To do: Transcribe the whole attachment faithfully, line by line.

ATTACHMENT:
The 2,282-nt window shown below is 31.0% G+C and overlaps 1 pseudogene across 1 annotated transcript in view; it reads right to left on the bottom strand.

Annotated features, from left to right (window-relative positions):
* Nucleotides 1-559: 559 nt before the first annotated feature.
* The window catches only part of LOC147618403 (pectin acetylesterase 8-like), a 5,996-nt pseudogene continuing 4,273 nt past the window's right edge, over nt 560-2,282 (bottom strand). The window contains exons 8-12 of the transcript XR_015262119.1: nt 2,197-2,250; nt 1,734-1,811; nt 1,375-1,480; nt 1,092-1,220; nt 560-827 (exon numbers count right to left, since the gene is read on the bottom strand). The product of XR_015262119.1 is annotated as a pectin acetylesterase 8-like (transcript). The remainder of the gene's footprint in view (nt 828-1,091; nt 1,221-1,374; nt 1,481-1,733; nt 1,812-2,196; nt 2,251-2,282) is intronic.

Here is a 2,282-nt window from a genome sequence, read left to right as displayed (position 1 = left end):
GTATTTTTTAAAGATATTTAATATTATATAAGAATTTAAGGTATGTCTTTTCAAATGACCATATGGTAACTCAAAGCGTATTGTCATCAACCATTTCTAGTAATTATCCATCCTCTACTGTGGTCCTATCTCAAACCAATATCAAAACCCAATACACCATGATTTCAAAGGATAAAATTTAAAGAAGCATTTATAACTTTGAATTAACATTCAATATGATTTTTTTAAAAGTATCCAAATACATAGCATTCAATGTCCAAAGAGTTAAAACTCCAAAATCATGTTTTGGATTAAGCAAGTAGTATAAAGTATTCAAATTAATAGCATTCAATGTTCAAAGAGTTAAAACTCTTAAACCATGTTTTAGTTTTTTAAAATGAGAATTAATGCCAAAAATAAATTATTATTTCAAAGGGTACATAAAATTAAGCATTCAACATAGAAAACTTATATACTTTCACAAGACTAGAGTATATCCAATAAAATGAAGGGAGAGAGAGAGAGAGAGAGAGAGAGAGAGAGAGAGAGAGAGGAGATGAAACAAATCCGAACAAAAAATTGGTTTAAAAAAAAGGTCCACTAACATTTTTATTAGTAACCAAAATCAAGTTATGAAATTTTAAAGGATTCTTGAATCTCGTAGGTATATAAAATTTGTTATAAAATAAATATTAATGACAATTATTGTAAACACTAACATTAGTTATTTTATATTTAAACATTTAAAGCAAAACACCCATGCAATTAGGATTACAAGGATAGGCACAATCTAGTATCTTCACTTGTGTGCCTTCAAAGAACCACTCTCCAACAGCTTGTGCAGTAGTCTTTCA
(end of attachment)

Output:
The 2,282-nt window shown below is 31.0% G+C and overlaps 1 pseudogene across 1 annotated transcript in view; it reads right to left on the bottom strand.

Annotated features, from left to right (window-relative positions):
* Nucleotides 1-559: 559 nt before the first annotated feature.
* The window catches only part of LOC147618403 (pectin acetylesterase 8-like), a 5,996-nt pseudogene continuing 4,273 nt past the window's right edge, over nt 560-2,282 (bottom strand). The window contains exons 8-12 of the transcript XR_015262119.1: nt 2,197-2,250; nt 1,734-1,811; nt 1,375-1,480; nt 1,092-1,220; nt 560-827 (exon numbers count right to left, since the gene is read on the bottom strand). The product of XR_015262119.1 is annotated as a pectin acetylesterase 8-like (transcript). The remainder of the gene's footprint in view (nt 828-1,091; nt 1,221-1,374; nt 1,481-1,733; nt 1,812-2,196; nt 2,251-2,282) is intronic.

Here is a 2,282-nt window from a genome sequence, read left to right as displayed (position 1 = left end):
GTATTTTTTAAAGATATTTAATATTATATAAGAATTTAAGGTATGTCTTTTCAAATGACCATATGGTAACTCAAAGCGTATTGTCATCAACCATTTCTAGTAATTATCCATCCTCTACTGTGGTCCTATCTCAAACCAATATCAAAACCCAATACACCATGATTTCAAAGGATAAAATTTAAAGAAGCATTTATAACTTTGAATTAACATTCAATATGATTTTTTTAAAAGTATCCAAATACATAGCATTCAATGTCCAAAGAGTTAAAACTCCAAAATCATGTTTTGGATTAAGCAAGTAGTATAAAGTATTCAAATTAATAGCATTCAATGTTCAAAGAGTTAAAACTCTTAAACCATGTTTTAGTTTTTTAAAATGAGAATTAATGCCAAAAATAAATTATTATTTCAAAGGGTACATAAAATTAAGCATTCAACATAGAAAACTTATATACTTTCACAAGACTAGAGTATATCCAATAAAATGAAGGGAGAGAGAGAGAGAGAGAGAGAGAGAGAGAGAGAGAGAGAGGAGATGAAACAAATCCGAACAAAAAATTGGTTTAAAAAAAAGGTCCACTAACATTTTTATTAGTAACCAAAATCAAGTTATGAAATTTTAAAGGATTCTTGAATCTCGTAGGTATATAAAATTTGTTATAAAATAAATATTAATGACAATTATTGTAAACACTAACATTAGTTATTTTATATTTAAACATTTAAAGCAAAACACCCATGCAATTAGGATTACAAGGATAGGCACAATCTAGTATCTTCACTTGTGTGCCTTCAAAGAACCACTCTCCAACAGCTTGTGCAGTAGTCTTTCA